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Steel-tape Recorder Showcased at Canadian Museum

From the department of: Stuff We Find Online


OTTAWA
: Considering that people now carry around hundreds of audio recordings on a device the size of a credit card, early recording gear seems a bit otherworldly. Take the unlikely Blattnerphone, for example. The Canada Science and Technology Museum in Ottawa has one, according to its Flickr.comphotostream. Here’s the Museum’s chatter:

“By 1930, advances in electronics allowed the first commercially successful magnetic recorders to be introduced as dictating machines and telephone recorders in Europe and North America. Recording on solid-steel media, whether wire or tape, remained the dominant form of magnetic recording outside Germany until about 1950.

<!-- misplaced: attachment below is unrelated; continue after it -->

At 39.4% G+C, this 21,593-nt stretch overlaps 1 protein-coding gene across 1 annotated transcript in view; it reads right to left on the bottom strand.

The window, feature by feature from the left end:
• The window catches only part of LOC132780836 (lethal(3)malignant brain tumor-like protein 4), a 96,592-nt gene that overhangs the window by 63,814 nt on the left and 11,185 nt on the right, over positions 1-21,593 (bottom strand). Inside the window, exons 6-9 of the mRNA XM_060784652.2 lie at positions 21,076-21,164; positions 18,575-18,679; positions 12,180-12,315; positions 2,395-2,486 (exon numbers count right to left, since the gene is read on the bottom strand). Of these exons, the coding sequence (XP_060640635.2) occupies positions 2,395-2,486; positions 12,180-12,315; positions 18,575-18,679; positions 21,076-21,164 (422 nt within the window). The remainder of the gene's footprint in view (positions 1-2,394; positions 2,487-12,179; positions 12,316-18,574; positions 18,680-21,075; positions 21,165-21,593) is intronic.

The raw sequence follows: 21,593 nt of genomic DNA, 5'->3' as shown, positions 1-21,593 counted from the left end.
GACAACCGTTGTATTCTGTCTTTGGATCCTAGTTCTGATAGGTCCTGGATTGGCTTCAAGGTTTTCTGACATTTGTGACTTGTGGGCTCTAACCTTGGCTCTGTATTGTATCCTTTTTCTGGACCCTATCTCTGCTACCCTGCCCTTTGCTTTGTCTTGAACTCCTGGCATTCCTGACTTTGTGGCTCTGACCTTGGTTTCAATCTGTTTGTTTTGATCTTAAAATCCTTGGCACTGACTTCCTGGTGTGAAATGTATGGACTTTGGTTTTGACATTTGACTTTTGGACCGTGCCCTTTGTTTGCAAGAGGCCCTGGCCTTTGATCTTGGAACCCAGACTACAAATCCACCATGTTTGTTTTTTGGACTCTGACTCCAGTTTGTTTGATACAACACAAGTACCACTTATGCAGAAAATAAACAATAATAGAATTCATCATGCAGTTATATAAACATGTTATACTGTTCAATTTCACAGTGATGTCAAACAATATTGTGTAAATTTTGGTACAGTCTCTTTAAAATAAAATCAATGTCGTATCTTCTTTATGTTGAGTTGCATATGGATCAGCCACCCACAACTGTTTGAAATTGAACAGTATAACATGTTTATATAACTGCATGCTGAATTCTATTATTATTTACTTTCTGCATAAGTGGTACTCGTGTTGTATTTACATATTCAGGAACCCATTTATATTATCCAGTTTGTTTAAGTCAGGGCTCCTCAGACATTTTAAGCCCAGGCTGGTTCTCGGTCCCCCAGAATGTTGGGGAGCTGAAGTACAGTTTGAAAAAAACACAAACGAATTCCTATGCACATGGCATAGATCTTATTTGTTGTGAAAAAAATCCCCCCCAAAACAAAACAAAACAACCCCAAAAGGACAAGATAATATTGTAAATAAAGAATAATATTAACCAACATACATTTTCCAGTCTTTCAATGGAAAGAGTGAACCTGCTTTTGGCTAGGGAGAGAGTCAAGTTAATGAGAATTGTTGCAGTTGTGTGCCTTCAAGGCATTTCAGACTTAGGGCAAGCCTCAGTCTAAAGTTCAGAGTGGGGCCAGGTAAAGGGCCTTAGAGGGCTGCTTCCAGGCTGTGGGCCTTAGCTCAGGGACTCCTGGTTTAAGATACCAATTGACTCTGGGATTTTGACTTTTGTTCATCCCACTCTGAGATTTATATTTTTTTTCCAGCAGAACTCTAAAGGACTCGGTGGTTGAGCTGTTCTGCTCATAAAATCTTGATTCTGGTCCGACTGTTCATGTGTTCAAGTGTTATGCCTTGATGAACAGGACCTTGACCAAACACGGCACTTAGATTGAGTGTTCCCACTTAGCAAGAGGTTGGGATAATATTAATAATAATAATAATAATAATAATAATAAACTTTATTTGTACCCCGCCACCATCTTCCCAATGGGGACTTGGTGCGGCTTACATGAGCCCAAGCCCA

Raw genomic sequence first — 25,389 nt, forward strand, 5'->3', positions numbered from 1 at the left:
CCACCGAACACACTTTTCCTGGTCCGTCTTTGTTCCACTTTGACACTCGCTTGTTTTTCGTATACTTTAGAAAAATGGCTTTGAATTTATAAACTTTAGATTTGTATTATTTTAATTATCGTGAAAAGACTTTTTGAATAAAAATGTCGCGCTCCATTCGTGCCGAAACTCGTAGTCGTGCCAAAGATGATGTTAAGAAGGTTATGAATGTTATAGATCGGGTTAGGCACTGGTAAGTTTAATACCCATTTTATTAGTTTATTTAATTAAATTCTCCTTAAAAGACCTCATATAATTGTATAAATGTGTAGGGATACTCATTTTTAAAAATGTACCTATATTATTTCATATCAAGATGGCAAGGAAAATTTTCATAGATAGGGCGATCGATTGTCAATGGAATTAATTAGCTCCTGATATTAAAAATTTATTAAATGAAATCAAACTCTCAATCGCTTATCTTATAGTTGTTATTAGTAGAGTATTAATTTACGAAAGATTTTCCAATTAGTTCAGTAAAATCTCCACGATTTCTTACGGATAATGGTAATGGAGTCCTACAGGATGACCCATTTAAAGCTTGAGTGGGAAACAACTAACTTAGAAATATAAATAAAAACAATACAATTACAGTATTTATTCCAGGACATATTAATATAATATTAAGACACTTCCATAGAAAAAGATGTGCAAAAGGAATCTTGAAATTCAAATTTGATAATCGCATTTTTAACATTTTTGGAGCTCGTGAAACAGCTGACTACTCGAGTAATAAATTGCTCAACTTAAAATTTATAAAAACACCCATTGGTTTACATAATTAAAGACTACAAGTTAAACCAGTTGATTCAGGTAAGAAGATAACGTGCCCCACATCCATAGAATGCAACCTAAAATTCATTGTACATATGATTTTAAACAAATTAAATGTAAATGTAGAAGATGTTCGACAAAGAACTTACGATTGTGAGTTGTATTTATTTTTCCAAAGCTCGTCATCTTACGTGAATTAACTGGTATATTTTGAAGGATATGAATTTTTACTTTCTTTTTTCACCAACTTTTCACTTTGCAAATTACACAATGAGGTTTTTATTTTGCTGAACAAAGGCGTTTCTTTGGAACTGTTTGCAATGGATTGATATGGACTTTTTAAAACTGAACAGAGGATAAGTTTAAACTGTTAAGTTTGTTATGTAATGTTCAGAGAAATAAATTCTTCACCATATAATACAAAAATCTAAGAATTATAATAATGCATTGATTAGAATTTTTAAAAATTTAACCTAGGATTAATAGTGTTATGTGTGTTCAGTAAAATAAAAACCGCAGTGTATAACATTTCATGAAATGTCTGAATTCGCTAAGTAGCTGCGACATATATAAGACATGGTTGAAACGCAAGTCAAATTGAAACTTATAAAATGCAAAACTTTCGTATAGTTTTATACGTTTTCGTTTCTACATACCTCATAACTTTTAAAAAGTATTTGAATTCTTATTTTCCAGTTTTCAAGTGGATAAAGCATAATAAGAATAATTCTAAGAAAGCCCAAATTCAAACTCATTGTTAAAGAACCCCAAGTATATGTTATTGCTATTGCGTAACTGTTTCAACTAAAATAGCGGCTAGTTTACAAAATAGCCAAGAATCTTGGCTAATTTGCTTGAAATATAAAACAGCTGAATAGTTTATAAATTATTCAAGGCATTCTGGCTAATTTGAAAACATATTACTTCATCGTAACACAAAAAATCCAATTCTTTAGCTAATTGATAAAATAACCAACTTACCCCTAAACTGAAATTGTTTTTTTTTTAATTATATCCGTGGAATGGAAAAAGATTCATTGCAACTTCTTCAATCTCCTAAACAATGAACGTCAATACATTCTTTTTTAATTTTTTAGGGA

“The Museum has 17 such recorders dating from the 1940s and 1950s. Perhaps most interesting, however, is our Blattnerphone, or Marconi-Stille recorder. This large device, which recorded on steel tape 3 mm wide, was developed in Germany and sold to several radio broadcasters, including the forerunner of the Canadian Broadcasting Corp. in 1933.”

(Source: Canadian Broadcasting Corp.)